- 5. Prioritize your bad debt – In terms of improving your credit, there is seldom one fix. That said, one of the best ways to fix your credit is to start paying the smallest debts. Doing so will reduce the number of past-due items on your report. Additionally, once these items are paid, you will have more money at the end of the month for other bills. Soon, all that will be left are more expensive bills like your car and mortgage. These will be much easier to address as a result of taking care of so many smaller bills first.
- 6. Negotiate – One of the best ways to fix your credit is to contact a creditor. Tou can find out if 50 percent of the balance will clear the account. Many creditors will be able to settle an account for much less than the original balance owed. If this is the case, you should take the opportunity. It is important to remember that you must get the agreement in writing. If you do not, whatever money you pay may or may not be accepted as part of a payment arrangement. In addition to negotiating for a lower monthly installment, you can often negotiate a lower monthly payment. Doing so will likely lead to more of your money going toward interest, but the negotiated amount will be much less than your current obligation. As such, it might take you longer to pay off your bills, but such a payment plan will be less stressful and more realistic.
- 7. Dispute – Although you cannot very easily dispute loans, you can dispute items on your credit report. Additionally, you can dispute information on your credit report that does not reflect the accuracy or amounts of your payments. In these instances, you must take the initiative to fix faulty information on your report because creditors will not do it for you. To dispute faulty information, you need only write the creditor and provide copies of check payments that you have made. Once they have the information, your report will be updated within 30 to 45 days.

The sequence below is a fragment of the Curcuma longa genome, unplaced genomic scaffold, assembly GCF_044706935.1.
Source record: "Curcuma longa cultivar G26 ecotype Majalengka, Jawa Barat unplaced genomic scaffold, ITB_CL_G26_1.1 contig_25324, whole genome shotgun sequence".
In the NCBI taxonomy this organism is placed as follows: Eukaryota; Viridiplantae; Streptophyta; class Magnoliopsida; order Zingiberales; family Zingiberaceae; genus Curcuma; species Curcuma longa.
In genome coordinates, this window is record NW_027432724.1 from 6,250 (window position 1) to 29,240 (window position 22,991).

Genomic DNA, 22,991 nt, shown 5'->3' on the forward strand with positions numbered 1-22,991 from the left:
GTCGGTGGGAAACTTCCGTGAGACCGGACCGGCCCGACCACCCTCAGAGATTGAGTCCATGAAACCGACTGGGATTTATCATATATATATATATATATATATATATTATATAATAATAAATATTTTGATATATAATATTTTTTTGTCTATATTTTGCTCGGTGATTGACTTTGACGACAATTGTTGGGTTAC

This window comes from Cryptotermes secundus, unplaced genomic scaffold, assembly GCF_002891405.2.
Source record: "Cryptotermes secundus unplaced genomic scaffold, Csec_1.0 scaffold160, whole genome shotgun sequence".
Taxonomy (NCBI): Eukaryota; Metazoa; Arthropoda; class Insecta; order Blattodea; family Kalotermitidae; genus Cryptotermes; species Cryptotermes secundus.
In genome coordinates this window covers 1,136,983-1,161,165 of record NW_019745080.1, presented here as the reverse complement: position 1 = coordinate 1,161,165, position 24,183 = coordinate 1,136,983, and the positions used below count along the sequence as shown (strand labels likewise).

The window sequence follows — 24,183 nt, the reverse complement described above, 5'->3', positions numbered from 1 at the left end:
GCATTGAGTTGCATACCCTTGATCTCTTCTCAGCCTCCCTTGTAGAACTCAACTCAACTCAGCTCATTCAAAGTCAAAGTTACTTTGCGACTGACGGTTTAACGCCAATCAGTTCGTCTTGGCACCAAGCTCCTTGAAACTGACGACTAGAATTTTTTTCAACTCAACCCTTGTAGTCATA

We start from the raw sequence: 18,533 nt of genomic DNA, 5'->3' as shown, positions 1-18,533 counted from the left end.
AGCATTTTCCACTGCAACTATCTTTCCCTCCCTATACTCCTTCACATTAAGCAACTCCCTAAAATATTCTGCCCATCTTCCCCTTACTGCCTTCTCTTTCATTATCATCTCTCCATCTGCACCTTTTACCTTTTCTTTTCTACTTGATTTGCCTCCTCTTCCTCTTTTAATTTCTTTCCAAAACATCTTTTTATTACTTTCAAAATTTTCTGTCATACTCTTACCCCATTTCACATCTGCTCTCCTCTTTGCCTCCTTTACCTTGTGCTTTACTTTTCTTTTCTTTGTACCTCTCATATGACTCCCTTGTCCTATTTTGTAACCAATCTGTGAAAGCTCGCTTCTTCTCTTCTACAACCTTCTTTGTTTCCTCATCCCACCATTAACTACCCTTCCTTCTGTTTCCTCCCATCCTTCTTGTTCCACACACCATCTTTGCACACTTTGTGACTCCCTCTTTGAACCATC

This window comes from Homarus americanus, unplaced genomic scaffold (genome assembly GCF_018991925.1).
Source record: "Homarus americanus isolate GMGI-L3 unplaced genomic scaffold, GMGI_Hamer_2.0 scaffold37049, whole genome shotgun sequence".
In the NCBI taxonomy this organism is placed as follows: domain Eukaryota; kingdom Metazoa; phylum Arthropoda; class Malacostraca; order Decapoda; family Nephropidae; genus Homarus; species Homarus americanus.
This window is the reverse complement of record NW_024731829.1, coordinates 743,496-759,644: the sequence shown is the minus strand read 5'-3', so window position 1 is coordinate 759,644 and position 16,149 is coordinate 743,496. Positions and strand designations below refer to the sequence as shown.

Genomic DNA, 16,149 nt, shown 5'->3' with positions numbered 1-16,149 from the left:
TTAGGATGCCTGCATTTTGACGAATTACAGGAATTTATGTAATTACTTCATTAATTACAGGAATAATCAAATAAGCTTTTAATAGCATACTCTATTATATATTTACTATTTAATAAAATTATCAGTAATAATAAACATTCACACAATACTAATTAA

- 8. High-rate cards – It is important to understand that high-rate cards or cards that come with a monthly fee must be taken care of first. If you do not address these cards first, most of your money will go toward fees and interest rather than to the principal. In this instance, shopping reputable brokers for consolidation loans as a fix is a good strategy as the fees and interest will often be much lower.
- 9. One-third of your income – Fixing your credit also involves adhering to better debt-limit rules. For instance, if you are considering one of the many consolidation loans out there, you should attempt to keep the number of your loans to no more than 10 percent of your monthly net income. That said, doing so is sometimes not possible because such an amount might not consolidate all our debt. In such a case, it is important that whatever assistance you receive does not exceed 40 percent of your income because too much debt will not help you fix your problem. Bankers and mortgage companies know this very well. For instance, mortgage brokers usually cap loans at 30 percent to 35 percent of an applicant’s income as this leaves enough income to pay the mortgage and stay on top of other monthly expenses. If your loans or other debt burdens exceed 40 percent of your income, you will be in danger of sliding back into debt that is difficult to manage.